Full Measure News is broadcast to 43 million households in 79 markets on 162 Sinclair Broadcast Group stations, including ABC, CBS, NBC, FOX, CW, MyTV, Univision and Telemundo affiliates and streams live Sunday mornings at 9:30 a.m. ET.
In some markets they are seen more than the cable news competition in that time slot, and by more viewers than CNN, MSNBC, and CBNC combined and equal or surpass the audience size of CBS’ “Face the Nation,” NBC’s “Meet the Press,” and ABC’s “This Week.” They explore “untouchable topics in a fearless way,” from immigration, terrorism, government waste, national security and whistleblower reports on government and corporate abuse and misdeeds. It is hosted by Sharyl Attkisson, a five-time Emmy Award winner and recipient of the Edward R. Murrow award for investigative reporting.
This past Sunday, I was honored to be featured on my “experience” at Citigroup, which many have called “The Immaculate Corruption.” [watch it here].
The interview started with, “This is the story of how systems intended to hold people accountable failed and Bowen claims even helped cover for them… Richard Bowen knew where the figurative bodies were buried at banking giant Citigroup, once the largest company in the world. As a senior vice president, Bowen blew the whistle on Citigroup’s practices leading up to the banking crisis – practices like buying and selling risky mortgages and misrepresenting them to the public and investors.”
Sharyl noted, ”Not much has happened in terms of from what I can see to the actual people at Citigroup who were allegedly responsible for this behavior.” “That would be very accurate,” I responded.
In 2009, Congress created the Financial Crisis Inquiry Commission. Six members were appointed by Democrats, four by Republicans.
Bowen was asked to testify. And he was eager to do it. It was a setting where he says he could publicly tell what he knew, exempt from his Citigroup confidentiality agreement. He wrote up his testimony, naming names and laying blame. However, shortly before he testified Bowen was told to “take out much of the damning evidence that they had originally told me to put in.”
He says the commission wanted major edits; “what they also conveyed is that the edits were not optional. If I did not make the edits I would probably be taken off the witness list.” Bowen says he had to cut out eight pages, almost a third of his planned testimony. And almost nobody knew that when he testified on April 7, 2010.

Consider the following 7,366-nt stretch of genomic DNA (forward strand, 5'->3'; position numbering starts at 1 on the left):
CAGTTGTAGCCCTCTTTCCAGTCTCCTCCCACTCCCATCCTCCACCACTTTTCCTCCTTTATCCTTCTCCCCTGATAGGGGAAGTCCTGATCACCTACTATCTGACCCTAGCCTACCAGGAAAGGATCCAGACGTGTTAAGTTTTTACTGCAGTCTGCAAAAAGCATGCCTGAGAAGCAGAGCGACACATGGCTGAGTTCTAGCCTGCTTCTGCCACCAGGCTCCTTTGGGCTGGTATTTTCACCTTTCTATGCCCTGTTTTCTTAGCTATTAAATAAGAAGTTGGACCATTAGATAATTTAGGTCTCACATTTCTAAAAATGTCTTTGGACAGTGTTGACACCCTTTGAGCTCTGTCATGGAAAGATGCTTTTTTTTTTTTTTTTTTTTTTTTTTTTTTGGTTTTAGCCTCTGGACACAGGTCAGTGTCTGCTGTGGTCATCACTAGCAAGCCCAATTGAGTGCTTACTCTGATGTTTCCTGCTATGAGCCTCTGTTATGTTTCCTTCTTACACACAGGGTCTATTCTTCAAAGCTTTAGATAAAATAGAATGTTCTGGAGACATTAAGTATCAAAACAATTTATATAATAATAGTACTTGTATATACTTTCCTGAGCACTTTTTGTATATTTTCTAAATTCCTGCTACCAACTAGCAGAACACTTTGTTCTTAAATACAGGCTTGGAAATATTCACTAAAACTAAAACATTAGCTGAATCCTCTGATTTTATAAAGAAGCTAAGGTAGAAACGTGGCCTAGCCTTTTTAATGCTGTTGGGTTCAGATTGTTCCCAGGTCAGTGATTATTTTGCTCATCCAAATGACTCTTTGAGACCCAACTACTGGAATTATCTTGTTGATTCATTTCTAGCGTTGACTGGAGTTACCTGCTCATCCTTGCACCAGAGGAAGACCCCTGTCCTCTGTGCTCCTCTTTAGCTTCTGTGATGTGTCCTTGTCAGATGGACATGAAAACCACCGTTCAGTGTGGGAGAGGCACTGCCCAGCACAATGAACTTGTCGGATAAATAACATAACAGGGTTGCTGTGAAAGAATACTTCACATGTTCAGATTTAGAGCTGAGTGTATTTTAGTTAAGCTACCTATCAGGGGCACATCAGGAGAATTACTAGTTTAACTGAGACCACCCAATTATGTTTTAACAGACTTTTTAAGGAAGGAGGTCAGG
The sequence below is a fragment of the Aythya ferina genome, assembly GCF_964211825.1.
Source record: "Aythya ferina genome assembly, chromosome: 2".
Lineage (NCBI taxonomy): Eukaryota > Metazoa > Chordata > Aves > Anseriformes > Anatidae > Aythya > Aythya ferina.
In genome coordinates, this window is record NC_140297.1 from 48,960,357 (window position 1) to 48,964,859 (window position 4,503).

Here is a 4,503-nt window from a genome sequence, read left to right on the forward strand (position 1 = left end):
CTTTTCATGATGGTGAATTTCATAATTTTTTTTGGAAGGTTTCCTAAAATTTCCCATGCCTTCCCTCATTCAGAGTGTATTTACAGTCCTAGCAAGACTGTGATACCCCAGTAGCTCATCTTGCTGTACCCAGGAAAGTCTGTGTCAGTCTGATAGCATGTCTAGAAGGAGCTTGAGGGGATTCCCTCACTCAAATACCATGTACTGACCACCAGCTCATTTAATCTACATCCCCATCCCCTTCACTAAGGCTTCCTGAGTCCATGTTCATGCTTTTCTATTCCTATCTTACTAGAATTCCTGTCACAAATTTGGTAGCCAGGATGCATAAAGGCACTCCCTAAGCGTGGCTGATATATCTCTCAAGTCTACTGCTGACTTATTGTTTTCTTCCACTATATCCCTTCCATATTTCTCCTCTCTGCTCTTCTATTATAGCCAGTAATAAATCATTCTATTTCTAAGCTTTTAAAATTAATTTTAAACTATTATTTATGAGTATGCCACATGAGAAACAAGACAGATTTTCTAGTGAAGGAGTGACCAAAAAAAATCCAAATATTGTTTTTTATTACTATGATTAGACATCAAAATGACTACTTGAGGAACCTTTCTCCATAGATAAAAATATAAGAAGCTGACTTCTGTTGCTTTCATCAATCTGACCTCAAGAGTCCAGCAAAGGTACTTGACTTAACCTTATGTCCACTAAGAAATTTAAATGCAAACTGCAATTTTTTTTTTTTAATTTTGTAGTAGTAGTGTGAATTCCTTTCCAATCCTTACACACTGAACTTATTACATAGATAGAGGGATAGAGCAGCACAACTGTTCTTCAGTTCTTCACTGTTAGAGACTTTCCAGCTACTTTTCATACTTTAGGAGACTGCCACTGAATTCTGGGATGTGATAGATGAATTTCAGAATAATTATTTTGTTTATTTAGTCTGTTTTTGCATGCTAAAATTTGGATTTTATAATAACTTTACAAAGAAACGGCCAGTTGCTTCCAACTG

Last March, the financial commission’s records were quietly unsealed for the first time. And we were able to obtain copies of Bowen’s original testimony, including parts that were cut.
Sharyl: “Did they have you take out names of people responsible”?
Richard Bowen: “Yes. They had originally wanted me to put in the names and the specific instance of cover-ups that I had witnessed. All of that had to be taken out, at least the names”.
Financial commission staff members who dealt with Bowen say the reason his testimony was shortened is simply because it was too long. They deny suggesting any edits, say there was no attempt to censor or silence Bowen, and say that all acted with the best of intentions and followed the highest ethics…
And there’s something of a bombshell in the formerly hidden documents: In 2011, when the Financial Commission concluded work, it secretly determined some of the world’s largest financial institutions had possibly violated securities law.
The Financial Commission privately referred 11 charges against nine executives, including Robert Rubin and two other Citigroup officials, to Justice Department Attorney General Eric Holder for possible prosecution.
Now that the documents have finally been released after 5 years, Senator Elizabeth Warren has written the FBI and Justice Department Inspector General asking why nothing came of those criminal charge referrals.
“The [Department of Justice] has not filed any criminal prosecutions against any of the nine individuals,” writes Warren. “Not one of the nine has gone to prison or been convicted of a criminal offense. Not a single one has even been indicted or brought to trial.”
On the program I expressed my concern, ”If we do not hold people accountable, then we’re going to see the same behavior. In the 1980s and the banking and S&L crisis, we sent over 800 senior bankers to jail. This crisis which is 70 times worse, I’d say, maybe even greater than that, we have sent no one to jail. And, and I think we basically are saying, there’s no downside to doing this.”
I fervently believe that by allowing the big banks to get away with fraud we are condoning their behavior and it will happen again. The large banks have a stranglehold on the financial services industry. If we are going to institute real change, then we must first break up the large banks, then repeal parts of the Dodd-Frank act to open up the banking industry to real competition.
Although Dodd-Frank was originally passed to reign in the large banks, it has turned into a gift to the larger banks because they have the wherewithal to lobby and gut those provisions that directly affect them. This leaves a disproportionate share of compliance costs on the smaller banks; which then has them selling to the larger banks as they can’t afford to compete.
And Sharyl concluded the interview, “As for Citigroup, it continues to rack up the fines. Last week, it paid $28 million more to settle claims that it gave homeowners the “runaround” when refinancing their home mortgages.”
Sadly, fraud seems to be the gold standard for ‘big’ business models instead of being considered a crime. I think banks weigh out possible fines vs. profit in their decision making process.
Richard Bowen says
I absolutely agree. The banks consider the fines and settlements a cost of doing business.
I would like to read Richard Bowen’s original, unedited testimony. Is it available on line?